According to a study released Wednesday, if running is your thing, you may want to throw away those pricey sports shoes and just do it barefoot.
Three-quarters of runners who wear shoes land squarely on their heels -- about 1,000 times for every mile run.
But even well-cushioned sports shoes that help distribute weight across the foot cannot fully absorb the shock of these blows: 30 to 75 percent of regular runners each year suffer repetitive stress injuries.
By contrast, the vast majority of unshod runners don't hit the ground with their heels, landing instead on the sides or balls of their feet, the study found.
The practice is especially common in several east African countries where long-distance running is nearly a national past time.
In 1960, for example, a shoeless Abebe Bikila of Ethiopia won the 1960 Olympics marathon in record time.
By not "heel-striking," barefoot runners avoid painful and potentially damaging impacts that concentrate the equivalent of two or three times one's body weight on to a coin-sized surface.
"People who don't wear shoes when they run have an astonishingly different strike," said Daniel Lieberman, a professor at Harvard University and lead author of the study.
"By landing on the middle or front of the foot, barefoot runners have almost no impact collision," he said in a press release.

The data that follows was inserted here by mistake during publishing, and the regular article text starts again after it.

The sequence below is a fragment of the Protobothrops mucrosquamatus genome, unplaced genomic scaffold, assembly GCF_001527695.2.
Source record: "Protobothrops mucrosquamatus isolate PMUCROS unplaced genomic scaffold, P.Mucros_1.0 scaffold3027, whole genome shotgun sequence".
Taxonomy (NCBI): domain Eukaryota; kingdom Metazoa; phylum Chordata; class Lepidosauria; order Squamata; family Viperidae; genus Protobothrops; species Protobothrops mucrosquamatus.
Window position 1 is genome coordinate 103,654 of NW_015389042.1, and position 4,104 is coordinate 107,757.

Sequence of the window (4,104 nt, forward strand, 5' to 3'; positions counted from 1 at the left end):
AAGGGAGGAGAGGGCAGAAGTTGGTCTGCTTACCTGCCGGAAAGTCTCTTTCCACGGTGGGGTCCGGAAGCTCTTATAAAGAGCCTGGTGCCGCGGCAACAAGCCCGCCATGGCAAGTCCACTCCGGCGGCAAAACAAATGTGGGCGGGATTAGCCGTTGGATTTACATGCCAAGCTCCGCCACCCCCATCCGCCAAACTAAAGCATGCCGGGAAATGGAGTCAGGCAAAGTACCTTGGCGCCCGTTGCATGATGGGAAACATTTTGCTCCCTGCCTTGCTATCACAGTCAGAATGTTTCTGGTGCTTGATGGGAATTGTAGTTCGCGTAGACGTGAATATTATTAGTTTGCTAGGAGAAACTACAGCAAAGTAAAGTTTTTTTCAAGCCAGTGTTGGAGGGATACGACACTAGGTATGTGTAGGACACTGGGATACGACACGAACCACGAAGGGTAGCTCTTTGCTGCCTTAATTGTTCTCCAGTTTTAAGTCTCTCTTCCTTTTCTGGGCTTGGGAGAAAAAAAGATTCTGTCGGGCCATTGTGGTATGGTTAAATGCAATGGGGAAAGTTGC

The merits of shoelessness are hotly debated in specialty magazines and online forums, and major manufacturers have started to make thin-as-skin shoes in anticipation of new markets.
But up to now, there has been little scientific evidence supporting the claim that barefoot is better.
Lieberman and colleagues helped fill this void by studying the gaits of three groups of runners in the United States and Kenya: barefoot, shod, and those who had converted to shoeless running.
"Most people today think that barefoot running is dangerous and hurts, but actually you can run barefoot on the world's hardest surfaces without the slightest discomfort and pain," the study found.
"All you need is a few calluses to avoid roughing up the skin of the foot."
But making the switch to barefoot running is not simply a matter of kicking off one shoes, the authors caution.
Running unshod or in so-called "minimal shoes" requires the use of different muscle groups. "If you've been a heel-striker all your life, you have to transition slowly to build strength in calf and foot muscles," Lieberman said.
The study, published in the British science journal Nature, also bolsters evidence suggesting the human foot evolved for rapid upright motion, said William Lungers, a professor at Stony Brook University Medical Center in New York.
"Bipedalism" -- walking on two feet -- "has been around for millions of years, and we have been unshod for more than 99 percent of that time," he wrote in a commentary, also in Nature.
A radical reshaping of the foot about two million years ago, including shorter toes and a fully-arched foot, probably occurred to enhance our ability to move quickly over sustained periods.
"Our endurance running abilities may have evolved to enable our ancestors to engage in 'persistence hunting'," the ability, in other words, to run down one's prey, he said.